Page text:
The indicators of a “virus infection” used to be pop-ups, browser toolbars and weird system behavior. While those symptoms still exist within “nuisanceware”, they’re far from the most dangerous threats that we face today. Today’s most dangerous threats are the silent infiltrators targeting your most critical data (whether that be your intellectual property or perhaps the personal information of your customers). These threats fly under the radar to evade detection and silently pull data out of your environment.
Anti-virus software can help protect us, but anti-virus has not evolved to keep up with today’s threats. Anti-virus software will protect against known threats, but today’s malware authors write code that evade anti-virus. It’s critical that we begin building out additional layers of defense to detect these “silent” threats and catch our sensitive data before it walks out the door.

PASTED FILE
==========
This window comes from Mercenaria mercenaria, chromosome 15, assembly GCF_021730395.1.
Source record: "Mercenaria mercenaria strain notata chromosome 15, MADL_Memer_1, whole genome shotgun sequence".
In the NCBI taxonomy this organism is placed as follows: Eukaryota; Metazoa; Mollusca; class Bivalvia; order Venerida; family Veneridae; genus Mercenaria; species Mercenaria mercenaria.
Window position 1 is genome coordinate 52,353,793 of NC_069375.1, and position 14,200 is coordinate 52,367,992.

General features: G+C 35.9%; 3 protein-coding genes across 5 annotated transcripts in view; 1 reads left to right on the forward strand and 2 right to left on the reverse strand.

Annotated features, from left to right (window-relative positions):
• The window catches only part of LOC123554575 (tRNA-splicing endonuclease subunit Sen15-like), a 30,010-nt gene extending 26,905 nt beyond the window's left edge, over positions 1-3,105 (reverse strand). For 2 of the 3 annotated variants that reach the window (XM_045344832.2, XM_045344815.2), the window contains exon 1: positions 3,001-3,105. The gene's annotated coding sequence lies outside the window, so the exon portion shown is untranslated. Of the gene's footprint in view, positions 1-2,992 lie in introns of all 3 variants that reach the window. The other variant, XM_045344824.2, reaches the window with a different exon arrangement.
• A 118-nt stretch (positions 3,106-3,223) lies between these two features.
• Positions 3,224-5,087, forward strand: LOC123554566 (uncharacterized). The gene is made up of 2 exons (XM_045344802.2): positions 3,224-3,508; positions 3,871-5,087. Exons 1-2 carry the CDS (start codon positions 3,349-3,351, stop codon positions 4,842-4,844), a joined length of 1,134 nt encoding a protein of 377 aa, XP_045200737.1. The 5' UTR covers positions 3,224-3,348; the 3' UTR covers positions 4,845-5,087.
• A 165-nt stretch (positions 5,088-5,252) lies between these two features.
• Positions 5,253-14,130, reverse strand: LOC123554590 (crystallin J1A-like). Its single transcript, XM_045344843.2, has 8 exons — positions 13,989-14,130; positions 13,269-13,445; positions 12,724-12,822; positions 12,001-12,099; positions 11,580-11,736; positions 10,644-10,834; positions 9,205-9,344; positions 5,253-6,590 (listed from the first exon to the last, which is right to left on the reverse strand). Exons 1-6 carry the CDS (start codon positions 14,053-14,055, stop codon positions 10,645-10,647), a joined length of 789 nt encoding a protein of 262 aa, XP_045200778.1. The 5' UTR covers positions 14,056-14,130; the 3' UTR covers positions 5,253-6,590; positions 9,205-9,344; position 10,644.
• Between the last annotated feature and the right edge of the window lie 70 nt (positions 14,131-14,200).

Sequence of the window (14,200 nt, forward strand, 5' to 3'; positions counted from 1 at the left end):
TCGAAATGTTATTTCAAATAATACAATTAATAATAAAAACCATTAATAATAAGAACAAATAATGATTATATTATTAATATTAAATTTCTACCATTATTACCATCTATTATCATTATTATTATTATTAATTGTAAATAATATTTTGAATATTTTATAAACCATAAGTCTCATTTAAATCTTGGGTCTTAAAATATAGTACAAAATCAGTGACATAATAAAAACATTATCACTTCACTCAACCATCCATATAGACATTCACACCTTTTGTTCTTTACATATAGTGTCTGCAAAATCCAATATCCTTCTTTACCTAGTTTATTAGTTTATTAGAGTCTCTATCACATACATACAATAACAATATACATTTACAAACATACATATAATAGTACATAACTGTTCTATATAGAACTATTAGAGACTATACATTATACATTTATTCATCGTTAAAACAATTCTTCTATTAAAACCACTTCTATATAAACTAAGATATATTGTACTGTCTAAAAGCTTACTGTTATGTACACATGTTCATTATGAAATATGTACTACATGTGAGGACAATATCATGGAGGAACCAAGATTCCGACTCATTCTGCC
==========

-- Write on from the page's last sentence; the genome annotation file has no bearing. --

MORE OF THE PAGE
In addition to new tools, we must change the way we think about endpoint security. The proactive approach is to understand what “normal” behavior is on each endpoint. If we understand what an endpoint should be doing, we can then plan our strategy for the endpoint that deviates from that norm. We can also utilize tools to block the endpoint from running applications or talking with unauthorized networks.
We must also plan for the worst. Our tools and processes need to encompass the actions we take in the event of a breach. It’s one thing to have infected machines in the environment. Things go from bad to worse when those infected machines begin sending our critical data outside our networks. Our tools should not only detect when information leaves, but they should also assist us in determining what information was taken.
If you’re still looking for pop-ups and weird behavior on your systems, it’s time to change your endpoint security strategy.